How long does it take to start working?

From the moment you apply Viroxyn Professional Use it begins the healing. The benzocaine will relieve you from pain initially, allowing the medicine to be applied aggressively and effectively. Cold sore pain is gone within an hour for most patients.

How many vials are needed to heal a cold sore?

Just one dose of Viroxyn Professional Use is needed for a single outbreak.

Do these need to be stored in a refrigerator?

No, they just need to be stored in a dry place where they cannot be stepped on or broken.

Can this be billed through insurance? What Code do I use?

 

Yes, the application can be applied in-office by a member of the dental team, and can be billed through insurance as a palliative (emergency) treatment of dental pain, code D9110.

Do you treat the patient or do they apply it themselves?

It is completely up to the dental team. We recommend the dental professional applying Viroxyn Professional Use in-office, and then either sending them with an extra vial for a future outbreak, or selling them a package of their own for future use.

Do you have information I can give to my patients about Viroxyn Professional Use?

Yes, we offer brochures you can give to your patients, as well as set out in your waiting room to educate your patients about the cold sore virus.

How long does it take to ship?

Your order will be shipped the same day that you order it, and standard shipping is two-to-three days. It is sent via USPS Priority Mail. Overnight shipping is an option for an additional fee.

What is the shelf life of Viroxyn Professional Use?

Viroxyn Professional Use can be stored in a dry place for up to three years.

Is this available in stores?

No, Viroxyn Professional Use is only available through a dental professional.

Can I use this product on a child?

Yes, Viroxyn Professional Use can be used on any child two years of age and older.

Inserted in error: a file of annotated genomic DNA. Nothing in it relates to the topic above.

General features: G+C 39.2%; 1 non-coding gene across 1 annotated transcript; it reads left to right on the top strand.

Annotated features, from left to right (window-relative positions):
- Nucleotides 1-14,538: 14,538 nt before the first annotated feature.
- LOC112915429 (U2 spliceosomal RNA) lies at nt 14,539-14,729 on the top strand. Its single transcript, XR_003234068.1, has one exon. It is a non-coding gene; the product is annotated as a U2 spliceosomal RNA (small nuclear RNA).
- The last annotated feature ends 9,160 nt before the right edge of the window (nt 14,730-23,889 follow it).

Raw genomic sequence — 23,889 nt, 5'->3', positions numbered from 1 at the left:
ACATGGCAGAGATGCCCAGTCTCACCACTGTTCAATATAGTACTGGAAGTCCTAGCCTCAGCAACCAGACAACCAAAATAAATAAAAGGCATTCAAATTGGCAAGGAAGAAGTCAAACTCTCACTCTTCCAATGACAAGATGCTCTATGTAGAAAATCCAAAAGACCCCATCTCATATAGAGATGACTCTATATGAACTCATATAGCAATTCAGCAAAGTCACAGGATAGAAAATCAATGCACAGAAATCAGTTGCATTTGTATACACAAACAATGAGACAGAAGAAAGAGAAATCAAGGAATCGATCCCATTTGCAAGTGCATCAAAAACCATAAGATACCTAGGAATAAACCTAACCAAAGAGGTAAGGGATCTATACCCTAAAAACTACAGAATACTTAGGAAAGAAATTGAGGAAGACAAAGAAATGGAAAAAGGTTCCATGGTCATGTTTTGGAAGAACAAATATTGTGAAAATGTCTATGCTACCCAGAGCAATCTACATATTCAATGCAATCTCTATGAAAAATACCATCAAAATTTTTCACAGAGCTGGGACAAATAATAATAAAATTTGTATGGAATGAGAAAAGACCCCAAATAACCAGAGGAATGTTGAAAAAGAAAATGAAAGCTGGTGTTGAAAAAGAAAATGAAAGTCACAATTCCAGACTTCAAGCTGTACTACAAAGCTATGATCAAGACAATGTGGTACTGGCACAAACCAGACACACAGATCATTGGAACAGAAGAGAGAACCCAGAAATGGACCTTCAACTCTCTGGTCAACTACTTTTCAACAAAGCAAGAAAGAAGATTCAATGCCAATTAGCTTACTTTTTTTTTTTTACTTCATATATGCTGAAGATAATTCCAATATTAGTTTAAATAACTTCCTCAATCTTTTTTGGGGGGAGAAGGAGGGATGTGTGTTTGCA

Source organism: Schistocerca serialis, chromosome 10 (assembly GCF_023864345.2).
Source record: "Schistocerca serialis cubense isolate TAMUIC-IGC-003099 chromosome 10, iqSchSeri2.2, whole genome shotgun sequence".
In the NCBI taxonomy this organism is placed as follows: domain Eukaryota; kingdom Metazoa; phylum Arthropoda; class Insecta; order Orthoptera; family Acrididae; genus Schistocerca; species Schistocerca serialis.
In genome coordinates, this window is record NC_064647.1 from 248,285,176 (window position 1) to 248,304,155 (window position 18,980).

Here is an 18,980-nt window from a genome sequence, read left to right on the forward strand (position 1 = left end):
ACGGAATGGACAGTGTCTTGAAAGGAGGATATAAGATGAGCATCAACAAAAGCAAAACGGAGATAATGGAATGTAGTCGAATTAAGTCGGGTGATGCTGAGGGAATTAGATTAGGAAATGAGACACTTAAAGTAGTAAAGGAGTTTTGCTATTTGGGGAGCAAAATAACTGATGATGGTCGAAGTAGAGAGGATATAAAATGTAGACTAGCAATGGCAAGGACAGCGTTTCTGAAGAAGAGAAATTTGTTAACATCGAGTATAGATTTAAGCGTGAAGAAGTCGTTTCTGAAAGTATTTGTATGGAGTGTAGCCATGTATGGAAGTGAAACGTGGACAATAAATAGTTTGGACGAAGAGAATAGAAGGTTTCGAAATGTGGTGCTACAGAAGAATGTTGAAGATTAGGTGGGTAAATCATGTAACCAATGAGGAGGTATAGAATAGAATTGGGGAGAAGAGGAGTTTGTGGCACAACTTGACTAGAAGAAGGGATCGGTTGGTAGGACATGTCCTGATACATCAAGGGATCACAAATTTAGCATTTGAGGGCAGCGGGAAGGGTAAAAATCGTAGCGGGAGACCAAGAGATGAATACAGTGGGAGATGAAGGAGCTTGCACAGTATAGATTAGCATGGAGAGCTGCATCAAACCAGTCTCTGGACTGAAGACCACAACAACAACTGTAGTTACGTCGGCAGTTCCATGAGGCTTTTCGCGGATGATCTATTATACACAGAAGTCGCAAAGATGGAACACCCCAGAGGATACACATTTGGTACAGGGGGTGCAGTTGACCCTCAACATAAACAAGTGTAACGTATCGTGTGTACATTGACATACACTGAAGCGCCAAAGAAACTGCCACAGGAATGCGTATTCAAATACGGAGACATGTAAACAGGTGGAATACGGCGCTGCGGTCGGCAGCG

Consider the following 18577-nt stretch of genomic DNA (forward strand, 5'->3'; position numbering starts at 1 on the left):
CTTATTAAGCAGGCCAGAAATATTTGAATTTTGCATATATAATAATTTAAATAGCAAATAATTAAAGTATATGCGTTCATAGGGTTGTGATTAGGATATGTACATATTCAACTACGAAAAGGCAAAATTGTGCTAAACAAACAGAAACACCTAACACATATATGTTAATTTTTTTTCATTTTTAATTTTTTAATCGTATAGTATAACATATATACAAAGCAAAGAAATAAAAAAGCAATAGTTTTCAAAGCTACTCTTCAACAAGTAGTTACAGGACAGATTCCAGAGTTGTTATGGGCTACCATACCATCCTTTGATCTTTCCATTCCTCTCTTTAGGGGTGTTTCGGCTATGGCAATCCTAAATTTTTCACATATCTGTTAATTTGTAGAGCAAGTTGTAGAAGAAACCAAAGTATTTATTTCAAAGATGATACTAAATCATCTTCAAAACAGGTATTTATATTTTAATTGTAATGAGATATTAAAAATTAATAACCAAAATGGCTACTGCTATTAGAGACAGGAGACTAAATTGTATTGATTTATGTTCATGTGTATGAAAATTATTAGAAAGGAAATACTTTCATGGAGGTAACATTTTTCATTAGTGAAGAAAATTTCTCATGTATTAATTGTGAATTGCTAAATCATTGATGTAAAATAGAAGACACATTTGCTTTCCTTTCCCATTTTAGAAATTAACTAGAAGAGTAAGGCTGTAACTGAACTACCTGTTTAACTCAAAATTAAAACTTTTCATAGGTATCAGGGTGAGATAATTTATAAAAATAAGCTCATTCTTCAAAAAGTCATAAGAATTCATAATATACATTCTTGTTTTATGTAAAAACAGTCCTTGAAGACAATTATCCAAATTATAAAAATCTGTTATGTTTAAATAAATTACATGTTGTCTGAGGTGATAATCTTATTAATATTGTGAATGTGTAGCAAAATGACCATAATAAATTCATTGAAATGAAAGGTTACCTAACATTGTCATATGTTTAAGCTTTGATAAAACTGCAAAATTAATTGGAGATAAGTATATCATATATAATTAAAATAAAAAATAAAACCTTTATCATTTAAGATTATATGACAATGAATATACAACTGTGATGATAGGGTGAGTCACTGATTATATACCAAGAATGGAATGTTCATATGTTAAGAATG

What is/are the active ingredient(s) in Viroxyn and how does it/they work?

Benzocaine is present to deaden the treatment site prior to actual treatment. This is to dull the sting from the alcohol base. Benzalkonium chloride is the germicidal ingredient and it acts to disrupt the lipid envelope of the cold sore virus.

Can I write a prescription for Viroxyn Professional Use for my patient to fill at the drug store?

Viroxyn Professional Use is only available from participating dentists who dispense it to their patients while providing them with additional information on the cold sore virus and how it is similar and different from members of its viral family.

How is Viroxyn different from Acyclovir and other nucleoside drugs?

The nucleoside drugs offer the cold sore virus a defective DNA building block. This is a “numbers game” as there is plenty of good Human DNA building block material available. In some people, the cold sore virus can and has mutated to be unaffected by the nucleoside drugs. Viroxyn acts to disrupt the lipid envelope of the cold sore virus and thus render it inactive. The cold sore virus cannot mutate to resist the active ingredient in Viroxyn.

Can I read about Viroxyn in the peer-reviewed dental literature?

Viroxyn is taught as a “standard of care” option in several dental textbooks and journal articles.1,2,3,4

Are there any clinical studies published in the dental literature?

There is a study showing a head to head matchup between Viroxyn and Abreva using untreated cold sores as a control.4 In this study, the untreated cold sores healed in a median 11.0 days, Abreva helped some with a median time to healing of 7.0 days and Viroxyn healed cold sores in a median 3.0 days. (n = 180)

  1. Essentials of Oral Medicine, Silverman, Eversole, Truelove, 2001 BC Decker, Hamilton, ON Table 13-2 p.122
  2. Drug Information Handbook for Dentistry, 17th Ed. 2011, Lexicomp, Hudson, OH p. 1990
  3. Spivakovsky S, Kerr R, Ship J, Diagnosis and Management of Recurrent Aphthous Ulcers and Recurrent Oral Herpes, Journal of Practical Hygiene, 2005, 14(6) p 11.
  4. McCarthy J, Browning W, Teerlink C, Veit G, Treatment of Herpes Labialis: Comparison of Two OTC Drugs and Untreated Controls, Journal of Esthetic and Restorative Dentistry, 2012, 24(2) p103–109.